• More recently, cookies have also been used to collect information about the user which allows a profile of their preferences and interests to be created so that they can be served with interest-based rather than generic information about available goods and services.

4.4.2. How do Cookies help The Wine Society?

Cookies allow our website to function effectively. Cookies also help us to arrange content to match your preferred interests more quickly. We can learn what information is important to our visitors, and what isn't.

4.4.3. How does The Wine Society use cookies?

The Wine Society does not accept advertising from third parties and therefore, as a rule, does not serve third-party cookies. Exceptions to this include performance/analytical cookies (see below), used anonymously to improve the way our website works, the provision of personalised recommendations, and occasions when we may team up with suppliers to offer special discounts on goods or services.

The Society uses technology to track the patterns of behaviour of visitors to our site.

4.4.4. What type of cookies does The Wine Society use?

We use the following three types of cookies: Strictly Necessary Cookies
These cookies are required for the operation of our website, enabling you to move around the website and use its features, such as accessing secure areas of the website. Without these cookies, services like shopping baskets or e-billing cannot be provided. Under this heading, we currently use the following cookies:

  • Authentication Cookie and Anonymous Cookie
    These cookies remember that you are logged in to your account – without them, the website would repeatedly request your login details with each new page you visit during your time on our website. They are removed once your session has ended.
  • Session Cookie
    These cookies are used to remember who you are as you use our site: without them, the website would be unable to tell the difference between you and another Wine Society member and facilities such as your basket and the checkout process would therefore not be able to function. They too are removed once your session has ended. Functionality & Targeting/Tracking Cookies
These cookies are used to recognise you when you return to our website and to provide enhanced features. This allows us to personalise our content for you. Under this heading, we currently use the following cookies:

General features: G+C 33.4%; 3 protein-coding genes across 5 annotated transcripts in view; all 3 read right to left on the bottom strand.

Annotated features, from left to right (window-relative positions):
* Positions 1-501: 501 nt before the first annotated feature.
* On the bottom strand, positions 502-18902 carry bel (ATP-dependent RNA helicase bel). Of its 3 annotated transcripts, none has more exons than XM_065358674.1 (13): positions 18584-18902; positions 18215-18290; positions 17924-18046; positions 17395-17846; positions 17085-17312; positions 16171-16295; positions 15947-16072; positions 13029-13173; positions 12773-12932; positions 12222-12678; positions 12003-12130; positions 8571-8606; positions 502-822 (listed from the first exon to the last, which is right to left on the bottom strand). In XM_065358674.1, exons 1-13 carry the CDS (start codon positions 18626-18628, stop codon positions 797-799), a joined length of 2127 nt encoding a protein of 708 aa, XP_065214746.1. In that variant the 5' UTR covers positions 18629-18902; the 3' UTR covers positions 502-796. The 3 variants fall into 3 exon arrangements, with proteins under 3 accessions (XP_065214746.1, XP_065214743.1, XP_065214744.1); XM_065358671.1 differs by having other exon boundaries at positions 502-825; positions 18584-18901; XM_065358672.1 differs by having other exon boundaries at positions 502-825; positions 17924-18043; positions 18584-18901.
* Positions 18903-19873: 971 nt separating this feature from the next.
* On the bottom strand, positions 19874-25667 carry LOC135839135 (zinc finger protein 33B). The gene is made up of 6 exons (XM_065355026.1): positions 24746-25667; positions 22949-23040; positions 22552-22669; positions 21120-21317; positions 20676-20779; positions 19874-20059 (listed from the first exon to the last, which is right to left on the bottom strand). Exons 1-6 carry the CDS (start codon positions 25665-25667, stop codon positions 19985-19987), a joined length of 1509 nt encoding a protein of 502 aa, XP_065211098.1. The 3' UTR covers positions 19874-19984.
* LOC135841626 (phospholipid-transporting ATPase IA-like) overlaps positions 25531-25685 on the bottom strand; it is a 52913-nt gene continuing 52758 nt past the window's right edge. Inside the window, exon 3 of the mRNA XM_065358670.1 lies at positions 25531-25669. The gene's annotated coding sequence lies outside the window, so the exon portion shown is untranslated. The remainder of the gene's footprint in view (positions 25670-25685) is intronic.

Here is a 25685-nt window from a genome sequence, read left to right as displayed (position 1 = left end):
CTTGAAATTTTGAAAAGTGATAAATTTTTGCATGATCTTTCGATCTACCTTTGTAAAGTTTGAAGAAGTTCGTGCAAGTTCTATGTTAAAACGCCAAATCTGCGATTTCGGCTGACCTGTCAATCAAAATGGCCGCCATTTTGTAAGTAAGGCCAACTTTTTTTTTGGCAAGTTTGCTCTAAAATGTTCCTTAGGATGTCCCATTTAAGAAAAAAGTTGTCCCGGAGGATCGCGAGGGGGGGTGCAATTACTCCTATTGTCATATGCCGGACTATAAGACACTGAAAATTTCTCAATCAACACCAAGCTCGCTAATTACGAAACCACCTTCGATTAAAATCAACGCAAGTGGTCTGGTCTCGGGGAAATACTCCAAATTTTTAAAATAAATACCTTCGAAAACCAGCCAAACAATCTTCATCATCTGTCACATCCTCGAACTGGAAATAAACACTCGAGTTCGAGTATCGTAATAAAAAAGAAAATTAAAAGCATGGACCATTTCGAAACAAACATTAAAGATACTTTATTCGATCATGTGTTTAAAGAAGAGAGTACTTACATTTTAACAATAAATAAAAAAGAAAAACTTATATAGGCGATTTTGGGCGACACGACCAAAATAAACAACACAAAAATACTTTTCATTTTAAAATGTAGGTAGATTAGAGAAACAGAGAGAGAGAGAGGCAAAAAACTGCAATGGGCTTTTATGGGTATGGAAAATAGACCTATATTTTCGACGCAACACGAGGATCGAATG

• Unique User Cookie
    This cookie is used to:
    • store your share number in order to identify that you have visited the website before. Without this cookie, we would be unable to tell whether you are a member or not.
    • record your visit to the website, the pages you have visited and the links you have followed. We use this information to make our website, the content displayed on it and direct marketing communications we may send to you or contact you about more relevant to your interests.
    • This cookie expires after 13 months.
  • Peerius Cookies
    These third-party cookies are used to provide you with personalised recommendations based on your purchase and browsing history. They expire within 4 hours of your visit. Performance/analytical cookies
These cookies collect information about how visitors use a website, for instance which pages visitors go to most often, and if they get error messages from web pages. These cookies don't collect information which identifies a visitor. All information these cookies collect is aggregated and therefore anonymous. It is only used to improve how a website works. Under this heading, we currently use the following cookies:

  • Google Analytics Cookies
    These are third-party cookies to enable Google Analytics to monitor website traffic. All information is recorded anonymously. Using Google Analytics allows The Society to better understand how members use our site and monitor website traffic. Authentication Cookie
In order for us to ensure that your data remains secure it is necessary for us to verify that your session is authentic (i.e. it has not been compromised by a malicious user). We do this by storing an otherwise meaningless unique ID in a cookie for the duration of your visit. No personal information can be gained from this cookie.

4.4.5. How do you turn cookies off?

All modern browsers allow you to modify your cookie settings so that all cookies, or those types which are not acceptable to you, are blocked. However, please note that this may affect the successful functioning of the site, particularly if you block all cookies, including essential cookies. For example, In Internet Explorer, go to the Tools Menu, then go to Internet Options, then go to Privacy. Here you can change the rules your browser uses to accept cookies. You can find out more in the public sources mentioned below.

4.4.6. Learn more about cookies

4.4.7. Changes to our cookie policy

Any changes we may make to our cookie policy in the future will be posted on the website and, where appropriate, notified to you by email. Please check back frequently to see any updates and changes to our cookie policy.